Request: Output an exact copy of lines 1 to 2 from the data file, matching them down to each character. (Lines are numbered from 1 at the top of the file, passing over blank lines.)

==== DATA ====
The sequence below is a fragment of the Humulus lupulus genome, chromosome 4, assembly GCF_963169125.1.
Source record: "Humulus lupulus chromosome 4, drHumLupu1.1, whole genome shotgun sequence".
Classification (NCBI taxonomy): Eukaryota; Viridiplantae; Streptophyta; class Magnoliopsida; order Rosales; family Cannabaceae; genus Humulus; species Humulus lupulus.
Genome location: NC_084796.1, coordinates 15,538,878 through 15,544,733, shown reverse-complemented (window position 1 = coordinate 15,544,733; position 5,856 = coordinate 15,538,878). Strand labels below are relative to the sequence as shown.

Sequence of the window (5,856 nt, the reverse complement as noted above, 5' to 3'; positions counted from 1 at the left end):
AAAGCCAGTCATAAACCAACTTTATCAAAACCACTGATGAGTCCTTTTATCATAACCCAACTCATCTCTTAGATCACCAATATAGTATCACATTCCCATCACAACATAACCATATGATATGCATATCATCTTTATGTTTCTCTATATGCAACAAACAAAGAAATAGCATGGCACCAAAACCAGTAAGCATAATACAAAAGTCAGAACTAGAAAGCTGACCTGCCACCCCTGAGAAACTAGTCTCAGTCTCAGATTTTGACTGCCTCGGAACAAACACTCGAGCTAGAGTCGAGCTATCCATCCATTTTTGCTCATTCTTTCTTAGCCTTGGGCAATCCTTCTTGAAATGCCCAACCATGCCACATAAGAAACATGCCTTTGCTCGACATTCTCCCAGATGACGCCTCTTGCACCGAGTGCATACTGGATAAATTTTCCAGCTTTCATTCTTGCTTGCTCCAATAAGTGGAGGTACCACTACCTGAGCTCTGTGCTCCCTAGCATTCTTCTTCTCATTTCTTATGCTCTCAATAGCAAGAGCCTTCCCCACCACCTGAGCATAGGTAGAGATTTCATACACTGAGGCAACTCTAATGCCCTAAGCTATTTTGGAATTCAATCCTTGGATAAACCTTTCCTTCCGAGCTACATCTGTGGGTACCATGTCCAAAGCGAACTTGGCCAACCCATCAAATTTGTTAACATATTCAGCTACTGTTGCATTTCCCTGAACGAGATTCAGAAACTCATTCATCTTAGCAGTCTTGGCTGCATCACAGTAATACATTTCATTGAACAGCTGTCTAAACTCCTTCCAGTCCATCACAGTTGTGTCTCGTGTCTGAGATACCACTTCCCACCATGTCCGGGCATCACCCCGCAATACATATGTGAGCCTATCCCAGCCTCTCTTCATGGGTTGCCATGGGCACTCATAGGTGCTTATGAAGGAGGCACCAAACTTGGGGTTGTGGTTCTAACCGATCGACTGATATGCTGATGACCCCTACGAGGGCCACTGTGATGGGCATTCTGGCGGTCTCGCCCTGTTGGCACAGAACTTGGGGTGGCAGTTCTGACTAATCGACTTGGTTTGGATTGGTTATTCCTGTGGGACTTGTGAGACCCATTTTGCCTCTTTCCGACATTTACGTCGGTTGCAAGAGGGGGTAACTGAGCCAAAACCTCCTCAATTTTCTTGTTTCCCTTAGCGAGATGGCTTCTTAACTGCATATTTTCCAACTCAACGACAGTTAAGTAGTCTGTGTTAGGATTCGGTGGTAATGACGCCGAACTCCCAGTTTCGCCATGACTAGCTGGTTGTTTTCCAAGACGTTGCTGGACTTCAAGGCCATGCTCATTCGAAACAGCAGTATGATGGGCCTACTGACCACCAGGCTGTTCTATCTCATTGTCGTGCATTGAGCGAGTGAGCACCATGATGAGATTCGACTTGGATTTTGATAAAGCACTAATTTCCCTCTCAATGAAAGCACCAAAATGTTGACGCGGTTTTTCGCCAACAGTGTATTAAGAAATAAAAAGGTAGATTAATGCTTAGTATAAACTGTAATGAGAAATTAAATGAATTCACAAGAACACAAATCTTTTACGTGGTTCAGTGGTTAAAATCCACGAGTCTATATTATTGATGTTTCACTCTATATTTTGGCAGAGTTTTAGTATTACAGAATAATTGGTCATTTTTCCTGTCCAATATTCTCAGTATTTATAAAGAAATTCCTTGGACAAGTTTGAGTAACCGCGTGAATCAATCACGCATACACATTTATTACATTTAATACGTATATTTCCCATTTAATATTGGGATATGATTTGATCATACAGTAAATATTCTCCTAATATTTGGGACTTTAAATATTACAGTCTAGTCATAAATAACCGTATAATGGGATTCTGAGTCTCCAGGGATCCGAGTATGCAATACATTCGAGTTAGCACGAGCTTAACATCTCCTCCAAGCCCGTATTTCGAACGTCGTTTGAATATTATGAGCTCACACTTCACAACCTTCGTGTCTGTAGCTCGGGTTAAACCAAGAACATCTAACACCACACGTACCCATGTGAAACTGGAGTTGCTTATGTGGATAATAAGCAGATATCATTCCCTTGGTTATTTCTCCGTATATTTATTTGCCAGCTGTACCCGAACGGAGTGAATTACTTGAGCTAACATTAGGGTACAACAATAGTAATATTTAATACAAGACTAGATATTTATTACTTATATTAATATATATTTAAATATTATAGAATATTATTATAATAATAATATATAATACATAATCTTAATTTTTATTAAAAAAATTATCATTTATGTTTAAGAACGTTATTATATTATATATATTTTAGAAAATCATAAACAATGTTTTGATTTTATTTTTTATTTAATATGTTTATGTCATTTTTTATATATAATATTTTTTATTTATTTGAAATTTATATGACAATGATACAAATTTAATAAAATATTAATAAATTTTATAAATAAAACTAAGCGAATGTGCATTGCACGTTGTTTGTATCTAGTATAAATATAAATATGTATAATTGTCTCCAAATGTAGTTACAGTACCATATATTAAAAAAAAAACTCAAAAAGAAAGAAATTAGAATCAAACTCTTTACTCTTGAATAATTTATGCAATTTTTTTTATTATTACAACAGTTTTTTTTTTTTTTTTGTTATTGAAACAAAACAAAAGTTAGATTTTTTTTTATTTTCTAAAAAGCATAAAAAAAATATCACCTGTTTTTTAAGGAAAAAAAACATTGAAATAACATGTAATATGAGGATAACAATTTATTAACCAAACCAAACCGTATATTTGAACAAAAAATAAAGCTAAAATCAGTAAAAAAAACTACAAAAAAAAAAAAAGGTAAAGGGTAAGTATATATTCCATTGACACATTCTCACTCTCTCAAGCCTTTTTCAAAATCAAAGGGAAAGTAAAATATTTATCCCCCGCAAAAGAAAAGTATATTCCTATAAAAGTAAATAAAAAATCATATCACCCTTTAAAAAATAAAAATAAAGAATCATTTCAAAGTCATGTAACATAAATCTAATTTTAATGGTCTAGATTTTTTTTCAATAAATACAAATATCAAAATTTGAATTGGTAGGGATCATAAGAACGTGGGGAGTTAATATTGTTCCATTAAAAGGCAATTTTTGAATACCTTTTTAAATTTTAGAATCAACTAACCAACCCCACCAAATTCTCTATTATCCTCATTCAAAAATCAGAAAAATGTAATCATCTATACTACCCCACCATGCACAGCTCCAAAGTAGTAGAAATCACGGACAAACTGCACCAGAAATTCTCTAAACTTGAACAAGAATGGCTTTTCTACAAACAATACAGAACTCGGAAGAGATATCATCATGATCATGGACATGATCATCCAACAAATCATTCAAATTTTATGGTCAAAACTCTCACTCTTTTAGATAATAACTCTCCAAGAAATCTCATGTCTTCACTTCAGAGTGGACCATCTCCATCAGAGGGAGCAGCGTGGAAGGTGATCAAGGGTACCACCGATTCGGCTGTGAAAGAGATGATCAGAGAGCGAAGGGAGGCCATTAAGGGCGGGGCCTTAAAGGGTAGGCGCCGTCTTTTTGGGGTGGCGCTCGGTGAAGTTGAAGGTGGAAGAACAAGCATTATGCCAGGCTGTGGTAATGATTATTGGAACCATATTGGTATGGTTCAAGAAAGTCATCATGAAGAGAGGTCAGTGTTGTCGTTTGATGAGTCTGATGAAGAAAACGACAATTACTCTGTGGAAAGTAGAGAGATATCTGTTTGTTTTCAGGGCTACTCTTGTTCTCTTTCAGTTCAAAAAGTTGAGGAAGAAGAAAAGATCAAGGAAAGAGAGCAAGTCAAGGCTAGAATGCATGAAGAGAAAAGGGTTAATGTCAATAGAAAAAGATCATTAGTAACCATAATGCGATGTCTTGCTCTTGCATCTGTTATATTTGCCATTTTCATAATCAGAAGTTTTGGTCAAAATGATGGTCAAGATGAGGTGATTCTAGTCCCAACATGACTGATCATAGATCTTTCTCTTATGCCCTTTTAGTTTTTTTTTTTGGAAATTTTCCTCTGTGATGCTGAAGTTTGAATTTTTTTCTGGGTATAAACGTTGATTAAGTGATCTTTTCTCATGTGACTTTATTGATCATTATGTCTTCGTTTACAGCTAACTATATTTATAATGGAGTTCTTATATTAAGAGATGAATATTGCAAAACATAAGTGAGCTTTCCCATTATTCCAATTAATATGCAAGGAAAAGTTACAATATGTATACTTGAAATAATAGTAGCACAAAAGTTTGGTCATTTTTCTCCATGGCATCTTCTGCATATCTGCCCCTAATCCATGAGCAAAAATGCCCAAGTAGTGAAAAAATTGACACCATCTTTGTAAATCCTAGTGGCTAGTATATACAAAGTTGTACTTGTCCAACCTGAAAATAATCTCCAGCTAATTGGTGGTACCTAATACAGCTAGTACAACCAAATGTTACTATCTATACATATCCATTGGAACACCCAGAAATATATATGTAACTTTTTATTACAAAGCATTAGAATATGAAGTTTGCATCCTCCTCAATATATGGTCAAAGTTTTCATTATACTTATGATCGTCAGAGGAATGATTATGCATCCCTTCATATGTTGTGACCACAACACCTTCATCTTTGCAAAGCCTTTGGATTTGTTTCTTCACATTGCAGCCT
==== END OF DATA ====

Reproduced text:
The sequence below is a fragment of the Humulus lupulus genome, chromosome 4, assembly GCF_963169125.1.
Source record: "Humulus lupulus chromosome 4, drHumLupu1.1, whole genome shotgun sequence".